So, the Federal Reserve just raised the federal funds target rate again to 0.75%. I wouldn’t consider this particularly noteworthy, except for the way that the Fed is doing it.
It used to be that commercial banks tended to expand their loans on their balance sheet up to (or even slightly past) the point where they had just enough reserve funds (whether through opening checking and savings accounts for depositors and holding their money, or by soliciting short-term loans from other banks) to cover the fractional backing requirement for those loans. After all, “excess” reserves that were not backing loans was just money that was sitting there doing nothing for the bank, earning 0% interest, as opposed to a much better risk-adjusted rate of return that they could get by pyramiding those reserves into a 20x greater loan (assuming that the reserve requirement stays fixed at 5%).
It used to be that, when the Fed wanted interest rates to increase, they would sell Fed assets (usually govt. treasuries) in exchange for bank reserves (money), thus vacuuming up some reserves from the banking system. That made it harder overall for banks to get emergency loans to shore up their reserve requirements after a busy day of making new loans, and those desperate banks would bid up the interest rates on those loans until such a point that it became pointless to extend new loans at a certain going interest rate because the banks would have to pay just as much interest for the reserves to back it. After an evening of musical chairs, some banks would sometimes fall short of securing short-term loans to meet their reserve requirements, and they would have to come crawling to the Federal Reserve for a loan from the “discount window,” which was another way that the Federal Reserve could influence what the competitive going interest rates were.
All of that is out the window now thanks to the several rounds of Quantitative Easing (QE), which were basically just open market operations on steroids. In isolation, the QEs would have allowed for an explosion in the amount of commercial bank loans thanks to the extent to which they increased the monetary base of reserves held by those commercial banks.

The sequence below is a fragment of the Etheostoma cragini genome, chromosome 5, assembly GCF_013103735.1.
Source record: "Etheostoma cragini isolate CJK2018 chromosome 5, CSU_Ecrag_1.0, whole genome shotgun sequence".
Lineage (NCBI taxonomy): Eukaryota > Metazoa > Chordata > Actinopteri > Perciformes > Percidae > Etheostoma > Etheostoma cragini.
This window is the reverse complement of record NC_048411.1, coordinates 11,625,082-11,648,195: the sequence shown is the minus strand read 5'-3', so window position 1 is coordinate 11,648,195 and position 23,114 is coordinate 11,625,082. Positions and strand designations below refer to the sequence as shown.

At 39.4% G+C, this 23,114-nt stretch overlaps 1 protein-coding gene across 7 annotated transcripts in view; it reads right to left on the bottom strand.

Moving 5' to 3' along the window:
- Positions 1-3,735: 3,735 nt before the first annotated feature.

However, at the same time that the Federal Reserve was doing its QEs, it also started a new policy meant to counter-act the effect of its own QEs, interest on reserves. (Why the Fed would want to do a huge QE, and then shoot its previous QE in the foot with IOR, instead of just doing a smaller QE in the first place, has to do with the Fed’s idea of “Operation Twist,” in which they wanted to specifically bring down long-term interest rates without unleashing inflation).
Paying interest on reserves has disincentivized commercial banks from using those reserves to reach for riskier gains when they could just sit back and reap risk-free returns from the Fed, especially if borrowers were not willing to take on debt at interest rates much higher than the interest on reserves. The slight added margin wouldn’t be worth the risk. So, commercial banks have sat on these reserves.
However, as the business cycle improves, borrowers are becoming more eager for loans and feel more confident about being able to pay them back, even at slightly higher interest rates. This would ordinarily tempt banks to starting writing more loans (at those slightly higher interest rates), threatening to explode the broad money supply. Therefore, as the business cycle improves, unless the Federal Reserve wants to undo its QEs, or unless it wants to tolerate an explosion of inflation above its declared 2% target, the Fed must increase the interest on reserves that it pays to commercial banks to make that money stay put rather than chase greener pastures.
Some economists seem to see nothing wrong with interest on reserves and assume that it will become the new normal, but I see reasons for why interest on reserves is unsustainable, and it has to do with the Fed’s balance sheet.
Why the Fed Balance Sheet Matters
For my understanding of why the Fed balance sheet matters, I must thank Mike Sproul for explaining it in his many comments on blogs such as those of David Glasner (uneasymoney), Nick Rowe (worthwhile.typepad.com), Scott Sumner (themoneyillusion), and JPKoning (moneyness).
Here’s the thing: people assume that the Fed plays by entirely different rules because it has access to the printing presses. It cannot go out of business if it makes bad deals. It does not need to make a profit to continue to exist. All of that is true. However, if the Fed cares about the integrity of the dollar as a currency, it would behoove the Fed to act as though it was a normal bank. In other words, if it cares about the dollar, the Fed ought to not make a habit of giving things away for free. For every dollar it issues, it ought to try to have a dollar’s worth of assets in its possession. Why?
It is true that the Fed’s dollar “liabilities” are unlike typical liabilities in that the Fed can never be put under the legal obligation to redeem outstanding dollars for Fed assets. That’s true. But the Fed has a practical obligation to offer such redemption if it wants to protect the value of the dollar and hit its inflation targets.